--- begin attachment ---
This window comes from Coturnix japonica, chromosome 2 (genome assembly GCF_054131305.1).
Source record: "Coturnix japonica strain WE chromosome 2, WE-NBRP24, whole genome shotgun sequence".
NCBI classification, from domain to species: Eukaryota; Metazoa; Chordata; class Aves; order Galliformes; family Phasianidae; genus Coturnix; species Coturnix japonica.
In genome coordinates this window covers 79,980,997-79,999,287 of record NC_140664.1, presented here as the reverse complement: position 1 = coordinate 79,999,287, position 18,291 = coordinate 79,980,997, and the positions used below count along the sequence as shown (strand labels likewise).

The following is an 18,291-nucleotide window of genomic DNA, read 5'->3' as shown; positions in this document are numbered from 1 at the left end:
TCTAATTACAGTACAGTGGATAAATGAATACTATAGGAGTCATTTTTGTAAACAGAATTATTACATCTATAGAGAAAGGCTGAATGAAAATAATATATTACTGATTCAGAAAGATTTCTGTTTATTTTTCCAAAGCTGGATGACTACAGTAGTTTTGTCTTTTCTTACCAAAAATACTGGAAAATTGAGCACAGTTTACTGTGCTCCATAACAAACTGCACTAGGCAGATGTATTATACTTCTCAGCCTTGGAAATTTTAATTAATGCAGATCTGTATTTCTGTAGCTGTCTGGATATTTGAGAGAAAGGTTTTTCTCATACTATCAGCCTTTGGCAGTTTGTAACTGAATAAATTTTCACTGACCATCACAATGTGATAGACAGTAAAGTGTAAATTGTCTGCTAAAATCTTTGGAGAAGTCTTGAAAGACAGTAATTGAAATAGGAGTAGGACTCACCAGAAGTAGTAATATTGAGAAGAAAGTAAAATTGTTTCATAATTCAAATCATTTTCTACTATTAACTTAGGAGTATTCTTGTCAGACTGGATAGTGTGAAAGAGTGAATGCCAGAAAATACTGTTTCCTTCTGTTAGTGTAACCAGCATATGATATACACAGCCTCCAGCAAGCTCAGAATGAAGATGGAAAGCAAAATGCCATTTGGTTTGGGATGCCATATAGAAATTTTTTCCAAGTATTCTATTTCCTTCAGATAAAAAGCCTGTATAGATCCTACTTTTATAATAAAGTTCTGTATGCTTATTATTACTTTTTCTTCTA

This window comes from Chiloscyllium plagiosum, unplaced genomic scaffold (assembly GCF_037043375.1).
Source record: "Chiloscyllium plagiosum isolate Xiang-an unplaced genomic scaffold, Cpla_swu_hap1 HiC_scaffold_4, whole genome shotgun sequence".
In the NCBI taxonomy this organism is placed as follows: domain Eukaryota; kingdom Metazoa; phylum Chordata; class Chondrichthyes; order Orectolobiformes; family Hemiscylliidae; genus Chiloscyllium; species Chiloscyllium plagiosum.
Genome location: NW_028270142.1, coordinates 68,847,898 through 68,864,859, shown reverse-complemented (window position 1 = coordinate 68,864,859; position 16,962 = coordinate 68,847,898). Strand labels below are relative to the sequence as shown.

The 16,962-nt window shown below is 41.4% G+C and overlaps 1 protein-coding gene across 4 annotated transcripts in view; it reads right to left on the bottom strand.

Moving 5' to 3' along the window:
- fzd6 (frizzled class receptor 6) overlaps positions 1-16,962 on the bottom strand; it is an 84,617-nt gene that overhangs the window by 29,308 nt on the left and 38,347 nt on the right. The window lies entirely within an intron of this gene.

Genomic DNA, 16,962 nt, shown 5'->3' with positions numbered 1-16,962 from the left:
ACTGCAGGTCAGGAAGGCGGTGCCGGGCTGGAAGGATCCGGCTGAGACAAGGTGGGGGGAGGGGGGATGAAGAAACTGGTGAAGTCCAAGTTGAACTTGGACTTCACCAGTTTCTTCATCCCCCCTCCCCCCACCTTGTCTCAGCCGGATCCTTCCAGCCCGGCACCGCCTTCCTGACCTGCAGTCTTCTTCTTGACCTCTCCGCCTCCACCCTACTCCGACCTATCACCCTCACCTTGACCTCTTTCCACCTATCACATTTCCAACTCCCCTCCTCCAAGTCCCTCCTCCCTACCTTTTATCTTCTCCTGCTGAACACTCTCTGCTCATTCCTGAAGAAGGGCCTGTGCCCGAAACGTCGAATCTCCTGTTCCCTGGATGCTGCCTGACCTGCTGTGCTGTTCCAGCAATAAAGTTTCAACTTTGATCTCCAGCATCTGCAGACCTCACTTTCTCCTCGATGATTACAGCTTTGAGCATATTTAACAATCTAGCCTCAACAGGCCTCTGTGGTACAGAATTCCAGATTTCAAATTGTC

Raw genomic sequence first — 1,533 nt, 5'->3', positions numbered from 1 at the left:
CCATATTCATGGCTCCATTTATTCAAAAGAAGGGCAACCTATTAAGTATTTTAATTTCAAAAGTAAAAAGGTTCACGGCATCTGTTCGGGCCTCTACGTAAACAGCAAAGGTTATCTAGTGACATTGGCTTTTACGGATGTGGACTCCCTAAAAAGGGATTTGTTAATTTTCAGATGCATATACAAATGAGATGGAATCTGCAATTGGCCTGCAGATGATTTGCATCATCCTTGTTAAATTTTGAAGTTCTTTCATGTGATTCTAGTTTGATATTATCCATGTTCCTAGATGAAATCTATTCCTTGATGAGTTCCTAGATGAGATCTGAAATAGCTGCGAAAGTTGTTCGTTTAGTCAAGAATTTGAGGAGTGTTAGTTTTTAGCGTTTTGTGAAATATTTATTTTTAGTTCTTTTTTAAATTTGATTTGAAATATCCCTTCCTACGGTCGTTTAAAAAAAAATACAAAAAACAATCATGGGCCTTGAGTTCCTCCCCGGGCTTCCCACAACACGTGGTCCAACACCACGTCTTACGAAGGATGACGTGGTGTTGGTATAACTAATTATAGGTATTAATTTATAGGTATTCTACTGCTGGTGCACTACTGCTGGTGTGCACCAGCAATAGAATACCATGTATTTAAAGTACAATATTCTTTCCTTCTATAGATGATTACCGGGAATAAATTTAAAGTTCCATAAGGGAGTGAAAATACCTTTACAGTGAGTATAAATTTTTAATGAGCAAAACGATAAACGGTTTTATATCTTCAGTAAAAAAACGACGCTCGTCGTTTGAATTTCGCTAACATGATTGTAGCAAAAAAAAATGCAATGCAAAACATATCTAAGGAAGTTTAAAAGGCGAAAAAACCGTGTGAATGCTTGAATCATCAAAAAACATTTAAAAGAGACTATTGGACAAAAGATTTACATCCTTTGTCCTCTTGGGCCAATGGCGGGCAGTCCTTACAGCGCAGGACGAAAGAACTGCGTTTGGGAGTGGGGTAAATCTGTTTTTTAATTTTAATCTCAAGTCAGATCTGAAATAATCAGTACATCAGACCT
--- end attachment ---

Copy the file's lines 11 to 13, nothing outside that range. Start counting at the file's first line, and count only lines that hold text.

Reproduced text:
The 16,962-nt window shown below is 41.4% G+C and overlaps 1 protein-coding gene across 4 annotated transcripts in view; it reads right to left on the bottom strand.

Moving 5' to 3' along the window:
- fzd6 (frizzled class receptor 6) overlaps positions 1-16,962 on the bottom strand; it is an 84,617-nt gene that overhangs the window by 29,308 nt on the left and 38,347 nt on the right. The window lies entirely within an intron of this gene.